Native speakers would say
... him being only eight
... he being only eight
probably 80%/20% in favor of him being only eight, possibly 90%/10%.
You will probably find some older textbooks insisting that he being only eight is the proper form and him being only eight is non-standard or colloquial. You will find he in more formal texts, and him in conversational texts and in literary works that realistically reflect vernacular speech.
P.S. Since your example sentence includes y'know it would be no surprise to learn that the textbook expects him there.
P.P.S. What does not work there (with OP's sentence "as is") is his being only eight.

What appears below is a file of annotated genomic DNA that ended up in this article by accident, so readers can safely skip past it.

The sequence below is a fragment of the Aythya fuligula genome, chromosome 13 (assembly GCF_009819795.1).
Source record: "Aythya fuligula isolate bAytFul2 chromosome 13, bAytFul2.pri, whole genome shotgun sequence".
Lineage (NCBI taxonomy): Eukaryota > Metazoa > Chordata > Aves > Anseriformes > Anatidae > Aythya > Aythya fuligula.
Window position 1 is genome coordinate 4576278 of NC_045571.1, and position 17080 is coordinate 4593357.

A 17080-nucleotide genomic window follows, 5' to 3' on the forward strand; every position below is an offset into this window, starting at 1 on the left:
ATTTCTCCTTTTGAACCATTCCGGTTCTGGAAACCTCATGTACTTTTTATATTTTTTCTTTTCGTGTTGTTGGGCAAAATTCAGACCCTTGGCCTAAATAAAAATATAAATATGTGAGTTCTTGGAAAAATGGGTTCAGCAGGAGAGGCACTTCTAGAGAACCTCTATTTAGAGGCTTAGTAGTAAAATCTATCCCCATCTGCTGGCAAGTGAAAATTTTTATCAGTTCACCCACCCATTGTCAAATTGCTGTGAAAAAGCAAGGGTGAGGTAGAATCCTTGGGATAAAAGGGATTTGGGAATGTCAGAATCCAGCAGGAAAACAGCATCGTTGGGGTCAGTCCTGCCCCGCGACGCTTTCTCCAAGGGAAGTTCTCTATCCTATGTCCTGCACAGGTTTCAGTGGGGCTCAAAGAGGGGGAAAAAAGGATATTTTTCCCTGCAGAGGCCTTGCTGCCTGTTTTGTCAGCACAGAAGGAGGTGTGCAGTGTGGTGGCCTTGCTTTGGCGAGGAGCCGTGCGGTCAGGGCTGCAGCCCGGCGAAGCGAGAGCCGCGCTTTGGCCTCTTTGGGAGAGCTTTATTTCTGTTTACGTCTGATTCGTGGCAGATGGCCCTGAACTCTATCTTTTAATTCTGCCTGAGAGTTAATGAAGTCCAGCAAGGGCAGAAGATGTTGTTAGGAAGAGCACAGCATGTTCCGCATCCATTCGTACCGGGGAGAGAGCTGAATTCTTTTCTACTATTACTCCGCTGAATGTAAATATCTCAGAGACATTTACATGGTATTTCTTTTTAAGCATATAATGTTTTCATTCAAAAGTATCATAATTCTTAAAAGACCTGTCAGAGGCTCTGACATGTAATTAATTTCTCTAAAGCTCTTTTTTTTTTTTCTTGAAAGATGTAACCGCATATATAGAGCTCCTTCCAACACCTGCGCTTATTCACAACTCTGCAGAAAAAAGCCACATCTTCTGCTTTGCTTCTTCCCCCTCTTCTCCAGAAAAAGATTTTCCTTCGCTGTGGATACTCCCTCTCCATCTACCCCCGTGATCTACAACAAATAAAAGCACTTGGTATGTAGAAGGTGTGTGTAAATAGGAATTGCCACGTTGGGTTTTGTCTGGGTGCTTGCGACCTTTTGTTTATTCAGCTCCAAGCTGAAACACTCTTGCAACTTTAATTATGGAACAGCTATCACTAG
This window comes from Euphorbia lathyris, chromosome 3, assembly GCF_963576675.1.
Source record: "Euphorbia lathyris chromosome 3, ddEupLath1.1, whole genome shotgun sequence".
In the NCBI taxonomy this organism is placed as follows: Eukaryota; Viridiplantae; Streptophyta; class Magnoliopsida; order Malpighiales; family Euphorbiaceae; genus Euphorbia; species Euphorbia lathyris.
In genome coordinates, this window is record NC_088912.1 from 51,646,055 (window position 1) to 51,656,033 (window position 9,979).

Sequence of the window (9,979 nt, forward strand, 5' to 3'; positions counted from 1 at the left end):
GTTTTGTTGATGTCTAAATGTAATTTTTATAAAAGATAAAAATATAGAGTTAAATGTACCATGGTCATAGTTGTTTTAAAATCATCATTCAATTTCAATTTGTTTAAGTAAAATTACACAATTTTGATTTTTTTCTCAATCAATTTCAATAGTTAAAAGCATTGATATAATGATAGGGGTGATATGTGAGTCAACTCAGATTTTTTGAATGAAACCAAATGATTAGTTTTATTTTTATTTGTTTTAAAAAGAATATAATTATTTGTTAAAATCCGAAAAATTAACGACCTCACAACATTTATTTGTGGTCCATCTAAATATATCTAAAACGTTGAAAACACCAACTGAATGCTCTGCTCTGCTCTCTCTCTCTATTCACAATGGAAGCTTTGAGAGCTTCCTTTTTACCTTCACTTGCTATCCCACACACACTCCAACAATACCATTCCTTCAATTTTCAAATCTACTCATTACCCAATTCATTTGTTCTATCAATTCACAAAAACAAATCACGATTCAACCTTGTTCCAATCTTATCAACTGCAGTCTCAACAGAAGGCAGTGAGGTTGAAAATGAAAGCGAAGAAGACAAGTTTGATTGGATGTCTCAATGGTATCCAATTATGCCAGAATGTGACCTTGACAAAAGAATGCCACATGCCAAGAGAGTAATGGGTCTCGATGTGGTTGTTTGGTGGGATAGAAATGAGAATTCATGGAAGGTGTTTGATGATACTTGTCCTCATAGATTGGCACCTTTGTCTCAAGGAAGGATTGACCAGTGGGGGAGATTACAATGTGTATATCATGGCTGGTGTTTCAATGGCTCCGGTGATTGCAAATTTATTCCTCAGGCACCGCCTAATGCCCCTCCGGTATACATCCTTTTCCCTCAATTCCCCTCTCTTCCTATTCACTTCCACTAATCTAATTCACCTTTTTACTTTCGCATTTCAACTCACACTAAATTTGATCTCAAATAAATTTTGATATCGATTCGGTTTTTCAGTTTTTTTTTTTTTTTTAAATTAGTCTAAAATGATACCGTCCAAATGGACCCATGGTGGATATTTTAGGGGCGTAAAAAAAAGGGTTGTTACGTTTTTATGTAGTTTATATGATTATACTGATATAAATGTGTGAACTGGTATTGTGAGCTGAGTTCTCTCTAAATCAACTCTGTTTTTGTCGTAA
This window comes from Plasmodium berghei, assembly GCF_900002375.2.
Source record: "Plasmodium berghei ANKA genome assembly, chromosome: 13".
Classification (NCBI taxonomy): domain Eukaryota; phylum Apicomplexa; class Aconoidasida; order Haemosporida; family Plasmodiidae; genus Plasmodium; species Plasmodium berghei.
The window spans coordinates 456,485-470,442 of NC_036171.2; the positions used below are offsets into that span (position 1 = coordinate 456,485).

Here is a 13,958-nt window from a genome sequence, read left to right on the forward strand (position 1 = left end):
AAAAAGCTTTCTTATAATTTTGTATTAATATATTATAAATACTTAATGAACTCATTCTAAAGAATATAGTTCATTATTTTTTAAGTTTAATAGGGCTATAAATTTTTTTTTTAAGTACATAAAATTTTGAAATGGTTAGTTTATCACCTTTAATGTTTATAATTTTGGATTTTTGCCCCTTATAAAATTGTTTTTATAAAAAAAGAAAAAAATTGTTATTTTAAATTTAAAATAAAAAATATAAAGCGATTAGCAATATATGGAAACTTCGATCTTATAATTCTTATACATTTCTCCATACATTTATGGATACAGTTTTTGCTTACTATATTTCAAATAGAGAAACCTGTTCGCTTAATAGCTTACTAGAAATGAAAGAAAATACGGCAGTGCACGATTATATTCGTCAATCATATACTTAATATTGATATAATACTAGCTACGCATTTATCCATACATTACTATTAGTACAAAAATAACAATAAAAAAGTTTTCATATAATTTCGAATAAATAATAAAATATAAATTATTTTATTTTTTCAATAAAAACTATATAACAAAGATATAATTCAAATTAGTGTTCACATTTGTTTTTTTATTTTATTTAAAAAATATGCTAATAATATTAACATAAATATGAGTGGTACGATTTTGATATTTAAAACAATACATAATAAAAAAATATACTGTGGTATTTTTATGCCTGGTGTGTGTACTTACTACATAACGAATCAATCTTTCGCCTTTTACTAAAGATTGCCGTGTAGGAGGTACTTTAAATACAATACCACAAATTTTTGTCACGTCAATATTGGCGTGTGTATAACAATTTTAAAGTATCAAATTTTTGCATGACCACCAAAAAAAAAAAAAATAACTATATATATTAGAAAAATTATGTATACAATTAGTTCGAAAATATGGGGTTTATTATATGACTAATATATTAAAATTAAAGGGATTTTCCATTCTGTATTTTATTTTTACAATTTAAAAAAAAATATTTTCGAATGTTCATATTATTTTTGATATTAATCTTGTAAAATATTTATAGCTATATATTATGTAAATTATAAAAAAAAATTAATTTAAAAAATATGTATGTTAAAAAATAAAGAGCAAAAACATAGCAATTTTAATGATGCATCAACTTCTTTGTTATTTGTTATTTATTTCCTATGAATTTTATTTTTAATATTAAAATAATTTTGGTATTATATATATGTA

It's still light out, but him being only eight, we put him to bed.
He was booked on a manslaughter charge, but he being only eight, perhaps the DA will offer him a plea deal. Some hardliners want to know how his being only eight is relevant.
P.P.P.S. Now that we know it is a transcript of a conversation: his being only eight is IMO a "hypercorrection". Absolute phrases, which are sentence modifying clauses, are formed with the nominative + being or the accusative + being but not with the genitive + being. However, for many decades prescriptive grammar textbooks taught that accusative + being was wrong in certain patterns, and so now some speakers in all circumstances say his being instead of him being as a result, just as they always say "he and I" or "she and I" in situations calling for "him and me" and "her and me", because they've mislearned their grammar lessons; these are hypercorrections as well; they're not "natural".